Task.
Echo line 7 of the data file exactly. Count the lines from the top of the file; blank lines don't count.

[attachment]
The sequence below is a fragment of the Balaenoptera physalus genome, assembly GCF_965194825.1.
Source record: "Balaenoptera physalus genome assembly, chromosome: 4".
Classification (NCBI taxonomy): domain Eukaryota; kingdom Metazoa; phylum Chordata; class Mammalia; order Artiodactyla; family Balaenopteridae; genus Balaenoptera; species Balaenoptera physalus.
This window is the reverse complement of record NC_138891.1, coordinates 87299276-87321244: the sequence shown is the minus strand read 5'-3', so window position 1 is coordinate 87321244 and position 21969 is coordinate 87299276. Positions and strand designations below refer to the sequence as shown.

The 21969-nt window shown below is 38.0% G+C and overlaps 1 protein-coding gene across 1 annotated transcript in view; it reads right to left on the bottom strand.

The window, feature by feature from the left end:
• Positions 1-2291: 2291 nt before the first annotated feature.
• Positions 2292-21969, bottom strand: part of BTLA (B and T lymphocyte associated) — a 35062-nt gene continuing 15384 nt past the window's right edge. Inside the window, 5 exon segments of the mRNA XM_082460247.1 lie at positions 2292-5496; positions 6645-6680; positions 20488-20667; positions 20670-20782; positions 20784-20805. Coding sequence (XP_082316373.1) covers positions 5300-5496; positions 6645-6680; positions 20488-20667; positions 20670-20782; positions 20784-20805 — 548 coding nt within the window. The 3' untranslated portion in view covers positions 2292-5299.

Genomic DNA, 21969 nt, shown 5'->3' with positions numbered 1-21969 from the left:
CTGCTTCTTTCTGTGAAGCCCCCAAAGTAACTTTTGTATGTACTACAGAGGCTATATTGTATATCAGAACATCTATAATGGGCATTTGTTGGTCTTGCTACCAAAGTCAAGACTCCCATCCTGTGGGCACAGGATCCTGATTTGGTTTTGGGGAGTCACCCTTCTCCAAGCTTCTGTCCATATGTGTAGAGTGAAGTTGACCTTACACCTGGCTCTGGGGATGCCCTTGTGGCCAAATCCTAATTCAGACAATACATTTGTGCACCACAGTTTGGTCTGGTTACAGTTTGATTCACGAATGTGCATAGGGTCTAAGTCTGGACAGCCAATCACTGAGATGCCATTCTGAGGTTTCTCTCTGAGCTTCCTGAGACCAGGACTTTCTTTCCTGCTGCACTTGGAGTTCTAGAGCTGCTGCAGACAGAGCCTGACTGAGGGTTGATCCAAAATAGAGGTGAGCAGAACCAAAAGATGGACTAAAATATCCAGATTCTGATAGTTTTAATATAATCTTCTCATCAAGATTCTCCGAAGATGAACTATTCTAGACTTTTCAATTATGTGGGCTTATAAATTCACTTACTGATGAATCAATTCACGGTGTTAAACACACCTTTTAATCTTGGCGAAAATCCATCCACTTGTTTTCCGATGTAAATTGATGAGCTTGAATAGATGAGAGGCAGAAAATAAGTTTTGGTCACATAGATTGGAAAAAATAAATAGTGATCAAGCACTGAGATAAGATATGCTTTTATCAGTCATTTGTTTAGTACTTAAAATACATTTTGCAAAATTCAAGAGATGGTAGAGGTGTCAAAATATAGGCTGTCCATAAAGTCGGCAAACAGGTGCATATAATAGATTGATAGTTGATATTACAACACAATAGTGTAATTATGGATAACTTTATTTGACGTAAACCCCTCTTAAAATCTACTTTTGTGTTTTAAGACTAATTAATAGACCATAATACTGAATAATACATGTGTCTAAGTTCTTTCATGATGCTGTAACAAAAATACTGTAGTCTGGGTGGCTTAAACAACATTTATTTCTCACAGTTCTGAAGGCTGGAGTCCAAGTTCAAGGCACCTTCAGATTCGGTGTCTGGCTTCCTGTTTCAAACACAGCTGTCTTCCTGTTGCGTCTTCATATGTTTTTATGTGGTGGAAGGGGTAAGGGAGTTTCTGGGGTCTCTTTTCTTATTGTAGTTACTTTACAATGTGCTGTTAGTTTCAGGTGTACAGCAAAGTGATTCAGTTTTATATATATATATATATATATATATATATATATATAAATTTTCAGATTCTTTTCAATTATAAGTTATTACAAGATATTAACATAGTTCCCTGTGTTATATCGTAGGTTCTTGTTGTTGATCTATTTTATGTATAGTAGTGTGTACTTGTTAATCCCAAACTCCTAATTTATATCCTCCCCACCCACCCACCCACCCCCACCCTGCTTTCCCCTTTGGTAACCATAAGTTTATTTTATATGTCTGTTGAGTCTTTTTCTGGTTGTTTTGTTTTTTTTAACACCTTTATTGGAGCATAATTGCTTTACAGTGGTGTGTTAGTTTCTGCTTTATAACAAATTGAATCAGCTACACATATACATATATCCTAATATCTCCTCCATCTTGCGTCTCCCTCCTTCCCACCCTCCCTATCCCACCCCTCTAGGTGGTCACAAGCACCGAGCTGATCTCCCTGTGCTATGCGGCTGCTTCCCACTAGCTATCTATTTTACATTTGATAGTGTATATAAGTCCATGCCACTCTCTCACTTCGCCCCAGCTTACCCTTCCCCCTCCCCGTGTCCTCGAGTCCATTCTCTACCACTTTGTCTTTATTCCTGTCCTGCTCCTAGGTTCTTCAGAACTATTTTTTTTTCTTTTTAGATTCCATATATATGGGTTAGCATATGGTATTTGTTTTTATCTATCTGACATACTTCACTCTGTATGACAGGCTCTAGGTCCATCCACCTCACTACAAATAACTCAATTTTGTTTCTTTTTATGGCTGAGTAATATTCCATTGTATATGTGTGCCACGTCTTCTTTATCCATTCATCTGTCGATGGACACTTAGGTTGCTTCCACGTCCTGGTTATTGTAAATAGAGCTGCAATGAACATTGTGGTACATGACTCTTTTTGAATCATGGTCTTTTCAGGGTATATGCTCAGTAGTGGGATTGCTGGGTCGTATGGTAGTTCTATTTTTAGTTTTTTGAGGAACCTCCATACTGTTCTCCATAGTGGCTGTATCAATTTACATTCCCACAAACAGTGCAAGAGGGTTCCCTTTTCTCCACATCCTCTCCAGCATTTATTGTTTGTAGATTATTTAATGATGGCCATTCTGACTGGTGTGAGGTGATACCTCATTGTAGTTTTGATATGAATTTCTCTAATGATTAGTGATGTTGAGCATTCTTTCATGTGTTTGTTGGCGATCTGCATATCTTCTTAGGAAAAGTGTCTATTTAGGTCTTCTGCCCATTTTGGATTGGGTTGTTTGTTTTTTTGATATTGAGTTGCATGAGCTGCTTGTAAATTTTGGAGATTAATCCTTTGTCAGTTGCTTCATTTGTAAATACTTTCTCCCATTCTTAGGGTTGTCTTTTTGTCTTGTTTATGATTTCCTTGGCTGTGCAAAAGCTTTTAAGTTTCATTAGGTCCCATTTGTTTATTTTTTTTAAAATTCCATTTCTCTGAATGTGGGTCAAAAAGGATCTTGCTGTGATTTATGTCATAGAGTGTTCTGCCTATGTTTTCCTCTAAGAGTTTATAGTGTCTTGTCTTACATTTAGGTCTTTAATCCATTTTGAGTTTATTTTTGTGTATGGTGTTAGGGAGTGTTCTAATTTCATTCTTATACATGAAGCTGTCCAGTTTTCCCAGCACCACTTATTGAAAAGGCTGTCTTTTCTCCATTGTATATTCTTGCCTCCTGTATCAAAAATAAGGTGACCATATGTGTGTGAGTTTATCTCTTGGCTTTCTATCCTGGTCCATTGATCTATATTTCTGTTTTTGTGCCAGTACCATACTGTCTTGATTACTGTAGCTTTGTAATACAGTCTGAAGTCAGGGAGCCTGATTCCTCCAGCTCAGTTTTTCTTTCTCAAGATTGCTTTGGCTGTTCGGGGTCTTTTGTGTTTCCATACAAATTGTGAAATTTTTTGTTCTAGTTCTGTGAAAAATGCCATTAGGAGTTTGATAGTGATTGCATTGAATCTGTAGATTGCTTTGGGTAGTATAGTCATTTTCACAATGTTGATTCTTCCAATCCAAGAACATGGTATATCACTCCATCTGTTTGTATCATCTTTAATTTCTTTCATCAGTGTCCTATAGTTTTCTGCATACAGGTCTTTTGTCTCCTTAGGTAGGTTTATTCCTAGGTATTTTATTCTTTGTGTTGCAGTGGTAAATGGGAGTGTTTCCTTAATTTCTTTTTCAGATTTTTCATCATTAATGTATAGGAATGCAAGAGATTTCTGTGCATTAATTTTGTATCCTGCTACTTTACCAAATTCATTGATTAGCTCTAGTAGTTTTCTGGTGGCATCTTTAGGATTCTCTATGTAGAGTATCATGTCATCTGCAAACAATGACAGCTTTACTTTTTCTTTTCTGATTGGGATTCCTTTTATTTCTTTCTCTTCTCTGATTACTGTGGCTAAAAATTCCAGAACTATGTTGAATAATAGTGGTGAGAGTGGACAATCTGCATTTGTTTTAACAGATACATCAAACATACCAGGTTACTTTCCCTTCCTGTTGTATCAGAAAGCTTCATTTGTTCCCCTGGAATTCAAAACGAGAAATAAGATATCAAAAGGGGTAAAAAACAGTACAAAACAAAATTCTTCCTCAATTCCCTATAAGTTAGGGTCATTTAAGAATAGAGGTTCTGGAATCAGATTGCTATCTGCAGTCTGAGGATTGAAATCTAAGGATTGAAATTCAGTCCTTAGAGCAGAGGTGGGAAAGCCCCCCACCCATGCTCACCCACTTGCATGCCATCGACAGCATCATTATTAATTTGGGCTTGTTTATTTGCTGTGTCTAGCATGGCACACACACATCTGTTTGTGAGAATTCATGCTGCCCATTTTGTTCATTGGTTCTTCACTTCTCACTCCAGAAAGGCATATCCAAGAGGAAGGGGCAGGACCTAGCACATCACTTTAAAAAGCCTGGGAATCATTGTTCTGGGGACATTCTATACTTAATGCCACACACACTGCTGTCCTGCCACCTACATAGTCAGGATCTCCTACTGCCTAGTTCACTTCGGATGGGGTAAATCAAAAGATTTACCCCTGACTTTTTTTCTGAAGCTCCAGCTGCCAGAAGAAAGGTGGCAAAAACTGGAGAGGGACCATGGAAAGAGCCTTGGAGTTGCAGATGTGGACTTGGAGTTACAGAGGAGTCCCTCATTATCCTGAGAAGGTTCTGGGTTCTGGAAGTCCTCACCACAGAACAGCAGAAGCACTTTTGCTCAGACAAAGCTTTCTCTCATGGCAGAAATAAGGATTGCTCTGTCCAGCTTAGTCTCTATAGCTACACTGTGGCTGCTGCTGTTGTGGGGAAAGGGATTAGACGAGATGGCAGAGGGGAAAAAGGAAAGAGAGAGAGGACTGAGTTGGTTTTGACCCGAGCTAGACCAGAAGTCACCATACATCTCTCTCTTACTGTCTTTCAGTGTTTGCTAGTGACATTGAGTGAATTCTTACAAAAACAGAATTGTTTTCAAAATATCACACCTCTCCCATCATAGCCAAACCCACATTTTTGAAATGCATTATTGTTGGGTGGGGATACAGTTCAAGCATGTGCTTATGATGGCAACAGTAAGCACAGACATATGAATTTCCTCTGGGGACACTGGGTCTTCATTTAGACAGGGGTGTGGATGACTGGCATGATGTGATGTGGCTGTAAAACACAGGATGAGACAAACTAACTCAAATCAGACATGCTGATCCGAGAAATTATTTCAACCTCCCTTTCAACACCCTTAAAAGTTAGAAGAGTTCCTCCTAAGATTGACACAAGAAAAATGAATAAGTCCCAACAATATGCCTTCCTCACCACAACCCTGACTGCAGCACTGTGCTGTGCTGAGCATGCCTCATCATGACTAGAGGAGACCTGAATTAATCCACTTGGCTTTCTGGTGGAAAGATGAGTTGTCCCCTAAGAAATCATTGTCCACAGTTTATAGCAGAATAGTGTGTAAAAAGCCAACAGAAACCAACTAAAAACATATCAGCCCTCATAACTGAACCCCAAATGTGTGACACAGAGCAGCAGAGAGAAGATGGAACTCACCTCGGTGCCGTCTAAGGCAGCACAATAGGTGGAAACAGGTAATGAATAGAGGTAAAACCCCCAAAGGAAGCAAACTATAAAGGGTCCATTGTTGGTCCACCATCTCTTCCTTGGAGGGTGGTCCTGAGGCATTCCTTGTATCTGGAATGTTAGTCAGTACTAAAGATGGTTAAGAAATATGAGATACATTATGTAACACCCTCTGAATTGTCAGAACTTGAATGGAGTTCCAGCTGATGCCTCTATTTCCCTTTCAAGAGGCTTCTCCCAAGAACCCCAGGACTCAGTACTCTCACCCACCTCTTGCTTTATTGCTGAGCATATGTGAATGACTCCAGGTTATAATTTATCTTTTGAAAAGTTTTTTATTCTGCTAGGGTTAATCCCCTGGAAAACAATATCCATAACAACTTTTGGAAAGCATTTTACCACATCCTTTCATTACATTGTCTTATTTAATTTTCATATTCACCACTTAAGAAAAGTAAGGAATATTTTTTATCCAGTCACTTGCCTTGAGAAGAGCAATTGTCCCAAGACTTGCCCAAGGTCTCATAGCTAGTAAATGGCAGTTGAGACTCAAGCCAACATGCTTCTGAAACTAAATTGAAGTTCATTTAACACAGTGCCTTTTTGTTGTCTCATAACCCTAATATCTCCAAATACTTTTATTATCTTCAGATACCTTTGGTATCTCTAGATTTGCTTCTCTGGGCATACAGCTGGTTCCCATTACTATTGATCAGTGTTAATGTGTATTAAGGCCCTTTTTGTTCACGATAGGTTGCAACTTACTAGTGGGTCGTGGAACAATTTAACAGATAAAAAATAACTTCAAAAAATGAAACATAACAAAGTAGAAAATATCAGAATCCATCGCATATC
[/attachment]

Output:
• Positions 1-2291: 2291 nt before the first annotated feature.